Background

 

In February 2016, Congresswoman Carolyn B. Maloney unveiled a report from the Government Accountability Office showing that women are severely underrepresented on corporate boards, taking up just 16 percent of seats in the boardroom. The study, which Maloney requested in May 2014, shows that even if the rate of women joining corporate boards were doubled, so they were hired at the same rate as men, it would still take at least 40 years (2056) for women to reach parity.

 

In response to these findings, the Congresswoman introduced legislation to require the Securities and Exchange Commission to update its diversity disclosure requirements, by requiring companies to report their strategies for recruiting more women into top corporate positions, both on boards and in senior management, and also urge corporations to develop strategies to achieve gender parity more quickly. These provisions are incorporated into the Improving Corporate Governance Through Diversity Act.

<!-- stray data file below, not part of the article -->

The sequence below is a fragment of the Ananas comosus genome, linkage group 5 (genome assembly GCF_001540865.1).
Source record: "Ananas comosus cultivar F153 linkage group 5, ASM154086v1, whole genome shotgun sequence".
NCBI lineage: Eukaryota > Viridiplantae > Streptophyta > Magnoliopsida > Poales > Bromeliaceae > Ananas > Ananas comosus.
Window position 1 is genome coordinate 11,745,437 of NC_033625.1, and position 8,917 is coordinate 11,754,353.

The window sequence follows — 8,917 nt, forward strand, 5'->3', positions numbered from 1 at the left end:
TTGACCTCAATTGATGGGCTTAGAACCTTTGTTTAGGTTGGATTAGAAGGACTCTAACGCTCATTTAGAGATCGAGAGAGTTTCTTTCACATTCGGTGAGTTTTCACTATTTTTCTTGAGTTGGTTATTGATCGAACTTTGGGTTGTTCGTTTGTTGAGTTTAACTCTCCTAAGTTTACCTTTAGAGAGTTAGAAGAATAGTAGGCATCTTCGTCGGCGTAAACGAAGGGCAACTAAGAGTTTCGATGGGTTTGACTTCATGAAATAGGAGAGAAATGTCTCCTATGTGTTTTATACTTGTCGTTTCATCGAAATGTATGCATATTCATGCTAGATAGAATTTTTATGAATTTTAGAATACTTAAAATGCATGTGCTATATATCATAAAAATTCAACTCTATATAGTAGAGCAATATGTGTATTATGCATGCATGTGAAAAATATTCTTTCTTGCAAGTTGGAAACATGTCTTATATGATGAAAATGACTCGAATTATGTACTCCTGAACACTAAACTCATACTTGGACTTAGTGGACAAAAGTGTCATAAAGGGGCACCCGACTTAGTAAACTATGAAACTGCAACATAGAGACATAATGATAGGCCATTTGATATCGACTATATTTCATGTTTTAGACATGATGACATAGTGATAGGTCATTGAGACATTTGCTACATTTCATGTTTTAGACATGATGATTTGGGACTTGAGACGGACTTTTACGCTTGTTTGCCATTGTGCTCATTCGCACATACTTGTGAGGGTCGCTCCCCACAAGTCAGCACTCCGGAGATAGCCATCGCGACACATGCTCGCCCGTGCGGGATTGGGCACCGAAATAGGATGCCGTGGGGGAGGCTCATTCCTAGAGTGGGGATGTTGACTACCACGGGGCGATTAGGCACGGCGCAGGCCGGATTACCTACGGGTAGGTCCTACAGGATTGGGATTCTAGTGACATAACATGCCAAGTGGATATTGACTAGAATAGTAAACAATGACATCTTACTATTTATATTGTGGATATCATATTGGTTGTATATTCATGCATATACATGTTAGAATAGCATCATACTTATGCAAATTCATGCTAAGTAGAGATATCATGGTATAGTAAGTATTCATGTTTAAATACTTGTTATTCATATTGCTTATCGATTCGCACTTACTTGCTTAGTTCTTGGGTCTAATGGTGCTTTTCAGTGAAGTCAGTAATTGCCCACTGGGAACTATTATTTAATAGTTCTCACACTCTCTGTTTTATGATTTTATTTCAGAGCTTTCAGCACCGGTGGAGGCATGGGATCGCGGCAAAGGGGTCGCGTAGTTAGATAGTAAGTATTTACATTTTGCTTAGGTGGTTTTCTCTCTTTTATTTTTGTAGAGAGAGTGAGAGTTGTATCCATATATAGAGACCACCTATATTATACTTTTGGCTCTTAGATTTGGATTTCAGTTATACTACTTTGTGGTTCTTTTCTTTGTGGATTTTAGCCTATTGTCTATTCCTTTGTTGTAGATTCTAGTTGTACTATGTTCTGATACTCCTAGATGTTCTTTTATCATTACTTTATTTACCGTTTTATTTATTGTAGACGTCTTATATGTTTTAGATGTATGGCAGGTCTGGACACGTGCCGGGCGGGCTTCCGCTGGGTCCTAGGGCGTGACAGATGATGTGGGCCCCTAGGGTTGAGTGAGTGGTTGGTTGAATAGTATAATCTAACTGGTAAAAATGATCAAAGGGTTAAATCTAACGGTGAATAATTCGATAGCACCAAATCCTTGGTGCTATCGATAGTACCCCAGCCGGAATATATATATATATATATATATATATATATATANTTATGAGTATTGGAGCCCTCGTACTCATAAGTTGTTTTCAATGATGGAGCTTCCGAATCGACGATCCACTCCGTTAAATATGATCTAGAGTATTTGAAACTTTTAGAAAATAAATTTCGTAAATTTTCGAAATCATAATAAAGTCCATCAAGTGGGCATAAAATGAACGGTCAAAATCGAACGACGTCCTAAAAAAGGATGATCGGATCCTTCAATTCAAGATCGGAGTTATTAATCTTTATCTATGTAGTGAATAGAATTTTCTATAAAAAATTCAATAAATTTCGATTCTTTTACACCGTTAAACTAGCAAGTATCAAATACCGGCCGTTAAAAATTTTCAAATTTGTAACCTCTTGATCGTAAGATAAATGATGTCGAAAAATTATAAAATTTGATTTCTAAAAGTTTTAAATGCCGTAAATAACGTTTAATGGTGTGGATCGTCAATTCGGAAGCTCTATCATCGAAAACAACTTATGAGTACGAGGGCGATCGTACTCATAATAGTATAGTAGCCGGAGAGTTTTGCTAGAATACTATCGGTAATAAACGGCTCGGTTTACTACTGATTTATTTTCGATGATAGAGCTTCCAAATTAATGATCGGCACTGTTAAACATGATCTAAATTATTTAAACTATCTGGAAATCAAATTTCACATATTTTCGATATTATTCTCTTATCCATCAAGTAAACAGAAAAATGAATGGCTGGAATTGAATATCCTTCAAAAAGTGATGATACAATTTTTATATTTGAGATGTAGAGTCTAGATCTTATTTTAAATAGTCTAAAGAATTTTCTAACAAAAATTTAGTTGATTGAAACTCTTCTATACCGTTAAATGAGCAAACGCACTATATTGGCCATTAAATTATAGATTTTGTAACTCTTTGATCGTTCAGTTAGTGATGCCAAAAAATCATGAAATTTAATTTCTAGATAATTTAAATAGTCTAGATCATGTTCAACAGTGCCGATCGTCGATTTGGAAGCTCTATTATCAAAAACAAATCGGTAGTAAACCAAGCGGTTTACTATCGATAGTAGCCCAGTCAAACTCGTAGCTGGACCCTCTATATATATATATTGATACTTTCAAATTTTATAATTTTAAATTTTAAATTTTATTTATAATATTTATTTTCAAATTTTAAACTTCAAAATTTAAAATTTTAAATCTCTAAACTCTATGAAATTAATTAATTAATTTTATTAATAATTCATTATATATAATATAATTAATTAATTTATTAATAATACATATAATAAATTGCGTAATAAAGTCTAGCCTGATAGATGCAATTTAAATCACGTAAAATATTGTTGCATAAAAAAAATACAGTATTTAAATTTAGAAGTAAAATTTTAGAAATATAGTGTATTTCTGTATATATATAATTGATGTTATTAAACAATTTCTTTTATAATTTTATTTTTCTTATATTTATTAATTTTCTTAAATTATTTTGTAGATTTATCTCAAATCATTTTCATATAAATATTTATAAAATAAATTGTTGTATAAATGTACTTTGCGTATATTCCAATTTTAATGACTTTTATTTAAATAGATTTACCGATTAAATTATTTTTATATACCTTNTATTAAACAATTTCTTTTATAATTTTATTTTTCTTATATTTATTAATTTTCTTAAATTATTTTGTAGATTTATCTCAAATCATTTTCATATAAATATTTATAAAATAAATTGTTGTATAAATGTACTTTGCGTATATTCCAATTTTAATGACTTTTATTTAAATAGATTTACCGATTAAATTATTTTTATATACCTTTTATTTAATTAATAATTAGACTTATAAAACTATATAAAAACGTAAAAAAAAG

The Improving Corporate Governance Through Diversity Act will:

 

  • Require public companies to annually disclose the voluntarily, self-identified gender, race, ethnicity, and veteran status of their board directors, nominees for the board, and executive officers.
  • Empower SEC’s Office of Minority and Women Inclusion (OMWI) to publish triennially best practices for compliance with these enhanced disclosure rules.
  • Establish a Diversity Advisory Group at the SEC to study and issue recommendations on strategies that can be used to increase gender, racial, and ethnic diversity among board members.